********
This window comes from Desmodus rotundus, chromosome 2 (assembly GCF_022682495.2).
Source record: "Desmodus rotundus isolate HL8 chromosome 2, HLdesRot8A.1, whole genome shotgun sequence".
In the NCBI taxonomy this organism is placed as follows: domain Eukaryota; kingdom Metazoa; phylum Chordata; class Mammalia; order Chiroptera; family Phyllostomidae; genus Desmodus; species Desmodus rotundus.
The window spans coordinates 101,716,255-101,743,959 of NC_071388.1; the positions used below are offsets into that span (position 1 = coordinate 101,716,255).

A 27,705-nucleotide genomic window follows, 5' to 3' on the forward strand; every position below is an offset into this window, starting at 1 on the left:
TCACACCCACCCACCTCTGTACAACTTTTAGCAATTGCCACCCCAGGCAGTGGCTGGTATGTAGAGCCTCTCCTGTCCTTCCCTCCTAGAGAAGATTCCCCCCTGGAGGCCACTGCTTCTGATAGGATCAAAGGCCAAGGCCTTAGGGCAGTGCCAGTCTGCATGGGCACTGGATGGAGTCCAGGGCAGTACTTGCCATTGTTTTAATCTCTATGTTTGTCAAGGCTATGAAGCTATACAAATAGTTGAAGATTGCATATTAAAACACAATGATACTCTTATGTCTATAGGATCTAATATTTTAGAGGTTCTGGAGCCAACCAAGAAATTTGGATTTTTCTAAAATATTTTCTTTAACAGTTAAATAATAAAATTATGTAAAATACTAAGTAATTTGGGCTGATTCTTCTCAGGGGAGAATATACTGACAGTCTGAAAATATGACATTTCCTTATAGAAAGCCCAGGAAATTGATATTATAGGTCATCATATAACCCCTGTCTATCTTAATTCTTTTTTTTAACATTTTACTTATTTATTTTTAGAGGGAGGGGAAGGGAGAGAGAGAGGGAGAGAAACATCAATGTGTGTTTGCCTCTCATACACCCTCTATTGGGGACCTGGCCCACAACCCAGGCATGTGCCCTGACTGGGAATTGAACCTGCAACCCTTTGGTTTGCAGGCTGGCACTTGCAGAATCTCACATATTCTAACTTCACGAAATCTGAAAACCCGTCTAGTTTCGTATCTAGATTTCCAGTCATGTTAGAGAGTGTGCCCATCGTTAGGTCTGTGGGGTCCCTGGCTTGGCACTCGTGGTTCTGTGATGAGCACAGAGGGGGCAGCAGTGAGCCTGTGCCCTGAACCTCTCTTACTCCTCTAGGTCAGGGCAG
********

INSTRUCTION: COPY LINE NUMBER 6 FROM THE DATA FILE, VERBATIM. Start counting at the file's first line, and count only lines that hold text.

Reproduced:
TCACACCCACCCACCTCTGTACAACTTTTAGCAATTGCCACCCCAGGCAGTGGCTGGTATGTAGAGCCTCTCCTGTCCTTCCCTCCTAGAGAAGATTCCCCCCTGGAGGCCACTGCTTCTGATAGGATCAAAGGCCAAGGCCTTAGGGCAGTGCCAGTCTGCATGGGCACTGGATGGAGTCCAGGGCAGTACTTGCCATTGTTTTAATCTCTATGTTTGTCAAGGCTATGAAGCTATACAAATAGTTGAAGATTGCATATTAAAACACAATGATACTCTTATGTCTATAGGATCTAATATTTTAGAGGTTCTGGAGCCAACCAAGAAATTTGGATTTTTCTAAAATATTTTCTTTAACAGTTAAATAATAAAATTATGTAAAATACTAAGTAATTTGGGCTGATTCTTCTCAGGGGAGAATATACTGACAGTCTGAAAATATGACATTTCCTTATAGAAAGCCCAGGAAATTGATATTATAGGTCATCATATAACCCCTGTCTATCTTAATTCTTTTTTTTAACATTTTACTTATTTATTTTTAGAGGGAGGGGAAGGGAGAGAGAGAGGGAGAGAAACATCAATGTGTGTTTGCCTCTCATACACCCTCTATTGGGGACCTGGCCCACAACCCAGGCATGTGCCCTGACTGGGAATTGAACCTGCAACCCTTTGGTTTGCAGGCTGGCACTTGCAGAATCTCACATATTCTAACTTCACGAAATCTGAAAACCCGTCTAGTTTCGTATCTAGATTTCCAGTCATGTTAGAGAGTGTGCCCATCGTTAGGTCTGTGGGGTCCCTGGCTTGGCACTCGTGGTTCTGTGATGAGCACAGAGGGGGCAGCAGTGAGCCTGTGCCCTGAACCTCTCTTACTCCTCTAGGTCAGGGCAG